The alternative harmonization for organ could be played by itself for a stirring conclusion. But praise would be heightened by the addition of the four-part choral descant that overlays both the congregational singing in unison and the organ part. It would take a large choir to be heard above the congregation; a brass quartet could add support and brilliance in place of or in addition to a choir. If your congregation has neither choir nor brass, even adding piano on the descant might add a measure of brightness to conclude this psalm of dedication.
 
For the organist, Raymond Haan has a beautiful setting of ROCKINGHAM in Contemplative Hymn Tune Preludes (Shawnee Press HF5103). I would also advise looking at Free Organ Accompaniments to One Hundred Well-Known Hymn Tunes (J. Fischer 8175) by T. Tertius Noble, and Henry Coleman's Varied Hymn Accompaniments (Oxford Press).
 
Because of its lyrical nature, this is an excellent hymn to use with children. Consider involving the junior choir on one of the stanzas or using it as a song for children's worship throughout the month. Certainly the phrases are of comfortable length, and the range is excellent for youth.
(from Reformed Worship, Issue 32)
— Merle R. Mustert
871

What Shall I Render to the LORD

Hymn Story/Background

This setting of the second half of Psalm 116 is one of the most loved from the 1912 Psalter. The text focuses on the "vow of praise" section of this festive psalm of thanksgiving. Singing communally, we answer the questions in st. 1 with responses applicable to the Lord’s Supper (st. 2)—eucharista means “thanksgiving, which is the theme of this psalm), funerals (st. 3), offerings (st. 4), and dedication (st. 5).
 
Edward Miller adapted ROCKINGHAM from an earlier tune, TUNEBRIDGE, which had been published in Aaron Williams's A Second Supplement to Psalmody in Miniature (c. 1780). ROCKINGHAM has long associations in Great Britain and North America with Isaac Watts' "When I Survey the Wondrous Cross." The tune title refers to a friend and patron of Edward Miller, the Marquis of Rockingham, who served twice as Great Britain's prime minister.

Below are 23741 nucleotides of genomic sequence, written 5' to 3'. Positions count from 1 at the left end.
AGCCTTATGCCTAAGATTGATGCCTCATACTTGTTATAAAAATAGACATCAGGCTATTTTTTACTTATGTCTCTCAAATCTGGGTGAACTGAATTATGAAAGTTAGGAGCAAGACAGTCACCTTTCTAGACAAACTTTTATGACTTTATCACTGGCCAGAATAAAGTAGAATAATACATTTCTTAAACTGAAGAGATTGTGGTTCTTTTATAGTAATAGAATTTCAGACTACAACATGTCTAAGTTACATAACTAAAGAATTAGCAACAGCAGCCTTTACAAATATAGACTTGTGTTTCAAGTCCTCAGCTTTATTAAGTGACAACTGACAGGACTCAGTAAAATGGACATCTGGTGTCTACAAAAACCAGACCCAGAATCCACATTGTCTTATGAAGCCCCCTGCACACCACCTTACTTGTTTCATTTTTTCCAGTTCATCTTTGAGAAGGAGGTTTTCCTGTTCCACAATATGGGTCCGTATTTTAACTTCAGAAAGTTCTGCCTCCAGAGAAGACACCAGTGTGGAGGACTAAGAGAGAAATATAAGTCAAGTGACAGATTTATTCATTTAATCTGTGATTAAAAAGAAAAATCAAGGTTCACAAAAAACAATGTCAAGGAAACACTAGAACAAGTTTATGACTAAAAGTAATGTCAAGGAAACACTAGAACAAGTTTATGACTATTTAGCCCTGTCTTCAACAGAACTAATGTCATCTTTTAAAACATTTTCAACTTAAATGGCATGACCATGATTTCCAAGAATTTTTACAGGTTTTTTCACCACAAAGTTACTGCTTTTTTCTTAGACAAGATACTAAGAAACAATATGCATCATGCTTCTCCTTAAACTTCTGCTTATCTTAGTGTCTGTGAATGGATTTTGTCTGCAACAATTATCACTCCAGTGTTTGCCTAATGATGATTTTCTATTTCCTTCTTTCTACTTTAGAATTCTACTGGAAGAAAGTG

ROCKINGHAM (or ROCKINGHAM OLD) is one of the finest long-meter tunes in the history of church music and is much loved by those who sing in harmony. A slight hold (stretching rather than adding a beat) is appropriate at the end of the second phrase and helps to provide a sense of two long musical lines. Stanzas 4 and 5 need the full resources of organ and other instruments. Keep the music stately and awe-inspiring with respect to the marvelous salvation of which the text sings.
— Bert Polman

Author Information

The 1912 Psalter was the first ecumenical psalter published in the United States and the most widely used metrical psalter of the twentieth century in North America.  The United Presbyterian Church invited all other Reformed and Presbyterian denominations to join them in the effort to provide a new versifications of the psalms; six Presbyterian denominations, as well as the Christian Reformed Church and the Reformed Church in America joined in the effort in revising the 1887 Psalter (whose texts actually dated back to the 1871 Book of Psalms; the 1887 edition had added music to the texts.).  The 1912 Psalter included all the psalms in 413 settings, eight doxologies, and the three Lukan canticles (Song of Mary, Song of Zechariah, and Song of Simeon).
— Bert Polman and Jack Reiffer

Composer Information

Edward Miller’s (b. Norwich, England, 1735; d. Doncaster, Yorkshire, England, 1807) father had made his living laying brick roads, and the young Edward became an apprentice in the same trade. Unhappy with that profession, however, he ran away to the town of Lynn and studied music with Charles Burney, the most prominent music historian of his day. A competent flute and organ player, he was organist at the parish church in Doncaster from 1756 to 1807. Miller was active in the musical life of the Doncaster region and composed keyboard sonatas and church music. His most influential publications were The Psalms of David for the Use of Parish Churches (1790), in which he sought to reform metrical psalmody (and which included ROCKINGHAM), and David's Harp (1805), an important Methodist tunebook issued by Miller with his son.
— Bert Polman